Following a woman in high heels up out of the subway is like discovering America. Following a woman in flip-flops up out of the subway is like riding the subway. - Rich Brookhiser

Women judge men by their shoes, that is no secret. Women colloquially say that they know how a man will treat them based on how much he cares about his footwear and (bonus tell: how he treats the waitress in a restaurant).

A new analysis in Archives of Sexual Behavior finds that it is not just women who make sweeping judgments based on shoes - men do it too, at least in France. Sociologist Nicolas Guéguen of the Université de Bretagne-Sud finds that men are more helpful towards women in high heels versus those wearing flats and that even the height of a woman's shoe heel influences how men behave towards her. 

A new study finds that men will be more likely to help the woman on the left than on the right. Why? Because the woman on the left is in heels. Right image: sherber711CC BY-NC-ND 2.0. Left image: Kenzas

In the image above,the woman on the left clearly needs more help so that is skewing the results of the high heels. What about in a more neutral setting? Guéguen tested in an environment that is really, really annoying to everyone - survey takers. Then the results were startling. Only 46% of men were willing to take a survey when asked by a woman in flats but high heels stole the show with an 83.3 % response rate. Chi square test revealed a significant relationship for high heels while medium and flats were not significantly different.

In the US, it is hard to imagine 83% of men stopping for a survey result but maybe being helpful to all women is just an American thing. This nice lady walked for 10 hours in New York City and got over 100 offers to help from strange men. That's an average of one offer to help her have a nicer day every 6 minutes. Critics of the white majority in the US may note that very few white men talked to her but that seems unnecessarily divisive. Males being helpful in New York City crosses cultural borders. Even women from Alderaan get offers to help, from male natives of other planets all over the galaxy:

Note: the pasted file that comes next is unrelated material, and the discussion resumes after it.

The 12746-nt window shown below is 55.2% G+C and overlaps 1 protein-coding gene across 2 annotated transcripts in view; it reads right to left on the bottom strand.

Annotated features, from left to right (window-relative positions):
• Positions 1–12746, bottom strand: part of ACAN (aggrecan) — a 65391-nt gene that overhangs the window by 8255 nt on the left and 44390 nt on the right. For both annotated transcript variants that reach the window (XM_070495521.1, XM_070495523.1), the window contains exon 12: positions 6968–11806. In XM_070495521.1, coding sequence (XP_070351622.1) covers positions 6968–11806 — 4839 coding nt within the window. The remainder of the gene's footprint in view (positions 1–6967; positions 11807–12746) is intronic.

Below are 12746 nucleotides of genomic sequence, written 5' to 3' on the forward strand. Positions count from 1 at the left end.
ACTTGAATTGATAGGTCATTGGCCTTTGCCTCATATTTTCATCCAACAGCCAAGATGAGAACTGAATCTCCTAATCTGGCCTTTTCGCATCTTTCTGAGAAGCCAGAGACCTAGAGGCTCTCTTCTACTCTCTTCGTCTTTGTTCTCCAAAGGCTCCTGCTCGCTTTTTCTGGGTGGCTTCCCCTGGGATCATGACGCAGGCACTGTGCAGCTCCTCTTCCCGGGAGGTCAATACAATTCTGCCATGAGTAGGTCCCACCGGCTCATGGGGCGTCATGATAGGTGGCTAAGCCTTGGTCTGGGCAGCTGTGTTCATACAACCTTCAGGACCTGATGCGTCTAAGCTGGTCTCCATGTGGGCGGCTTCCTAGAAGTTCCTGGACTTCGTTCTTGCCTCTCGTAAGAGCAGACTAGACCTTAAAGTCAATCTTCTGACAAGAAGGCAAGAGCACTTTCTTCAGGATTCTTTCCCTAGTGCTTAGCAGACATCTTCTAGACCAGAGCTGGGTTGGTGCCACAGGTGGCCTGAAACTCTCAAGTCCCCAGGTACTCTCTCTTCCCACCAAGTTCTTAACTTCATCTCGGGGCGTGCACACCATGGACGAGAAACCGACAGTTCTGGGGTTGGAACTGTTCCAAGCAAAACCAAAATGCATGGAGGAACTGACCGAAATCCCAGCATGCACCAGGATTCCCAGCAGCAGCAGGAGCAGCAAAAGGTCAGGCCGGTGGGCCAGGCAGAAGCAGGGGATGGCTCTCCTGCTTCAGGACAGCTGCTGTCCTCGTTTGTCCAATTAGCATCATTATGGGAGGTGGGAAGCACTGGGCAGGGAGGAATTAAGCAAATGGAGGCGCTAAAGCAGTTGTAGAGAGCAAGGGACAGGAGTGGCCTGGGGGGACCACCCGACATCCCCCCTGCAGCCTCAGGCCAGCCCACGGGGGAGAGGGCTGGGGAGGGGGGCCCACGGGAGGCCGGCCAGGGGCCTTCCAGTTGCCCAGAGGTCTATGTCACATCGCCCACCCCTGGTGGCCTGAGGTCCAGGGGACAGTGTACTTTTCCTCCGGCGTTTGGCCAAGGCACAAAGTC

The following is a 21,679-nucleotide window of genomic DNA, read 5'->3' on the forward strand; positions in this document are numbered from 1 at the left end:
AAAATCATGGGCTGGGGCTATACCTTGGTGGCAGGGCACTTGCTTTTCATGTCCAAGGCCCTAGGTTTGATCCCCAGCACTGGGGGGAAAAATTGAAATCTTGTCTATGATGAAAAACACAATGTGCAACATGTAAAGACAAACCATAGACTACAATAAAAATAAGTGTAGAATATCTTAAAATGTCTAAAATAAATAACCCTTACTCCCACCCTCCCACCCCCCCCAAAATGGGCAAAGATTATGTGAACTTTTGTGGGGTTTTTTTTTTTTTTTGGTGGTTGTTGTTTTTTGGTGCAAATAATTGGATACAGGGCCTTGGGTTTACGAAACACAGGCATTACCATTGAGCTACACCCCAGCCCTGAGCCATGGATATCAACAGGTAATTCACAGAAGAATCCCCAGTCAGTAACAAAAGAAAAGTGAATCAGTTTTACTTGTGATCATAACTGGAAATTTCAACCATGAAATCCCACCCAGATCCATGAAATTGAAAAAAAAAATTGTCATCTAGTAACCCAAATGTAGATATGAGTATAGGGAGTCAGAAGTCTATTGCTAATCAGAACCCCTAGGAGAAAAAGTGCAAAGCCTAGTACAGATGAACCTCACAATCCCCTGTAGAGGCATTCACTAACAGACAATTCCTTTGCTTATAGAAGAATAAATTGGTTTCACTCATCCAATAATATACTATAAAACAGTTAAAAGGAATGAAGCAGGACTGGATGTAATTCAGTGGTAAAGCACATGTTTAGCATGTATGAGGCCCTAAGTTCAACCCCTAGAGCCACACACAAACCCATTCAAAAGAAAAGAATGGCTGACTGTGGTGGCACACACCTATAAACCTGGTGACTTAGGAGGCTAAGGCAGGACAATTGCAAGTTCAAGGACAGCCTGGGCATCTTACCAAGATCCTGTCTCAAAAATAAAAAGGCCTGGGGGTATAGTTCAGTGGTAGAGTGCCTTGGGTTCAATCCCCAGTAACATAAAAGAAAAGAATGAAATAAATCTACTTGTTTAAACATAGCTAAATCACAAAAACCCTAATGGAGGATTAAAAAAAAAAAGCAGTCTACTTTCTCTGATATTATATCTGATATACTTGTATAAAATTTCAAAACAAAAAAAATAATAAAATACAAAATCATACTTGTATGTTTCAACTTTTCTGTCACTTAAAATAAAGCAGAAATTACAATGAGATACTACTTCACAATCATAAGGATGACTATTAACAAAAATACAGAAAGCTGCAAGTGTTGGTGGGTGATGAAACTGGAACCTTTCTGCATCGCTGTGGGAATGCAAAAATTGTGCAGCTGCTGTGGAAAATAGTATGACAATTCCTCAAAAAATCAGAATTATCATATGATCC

That's diversity!

Women seemed to be immune to heels on other women, even if they secretly judged her. When a woman dropped a glove, other women (for that part of the study, 180 men and 180 women were involved) were just as likely to help her whether she was in heels or not. Men clearly recognized a woman would have to bend down farther and risk back damage in high heels, so they helped her (by picking it up or notifying her) 93.3 % of the time. When men saw a woman in flats they remembered she was genetically engineered to be able to pick up her own glove and only notified her 62% of the time.

The third study was a little sketchier, timing how long it took for a man to talk to a woman in a bar in high heels versus other shoes. With only 36 young males over 3 pubs, saying that it took 13 minutes for a man to talk to a woman in high heels versus 7 minutes for a woman in flats is significant isn't really accurate. But you get the idea.

It leads to a chicken and egg question. Do men regard heels as sexier because clothing models wear them or do models wear them because men think they are sexier? Designers say they simply make legs look longer so even with stumpy legs, all women look better, but let's not get distracted by reason.

The results open up a whole new field of inquiry. What about a girl in high heels who uses the Jeff Zuckerberg dork walk gait versus a woman in flats who walks like Jessica Rabbit? Who would men be most likely to help?

Citation: Nicolas Guéguen, 'High Heels Increase Women’s Attractiveness', Archives of Sexual Behavior, November 19 2014, DOI:10.1007/s10508-014-0422-z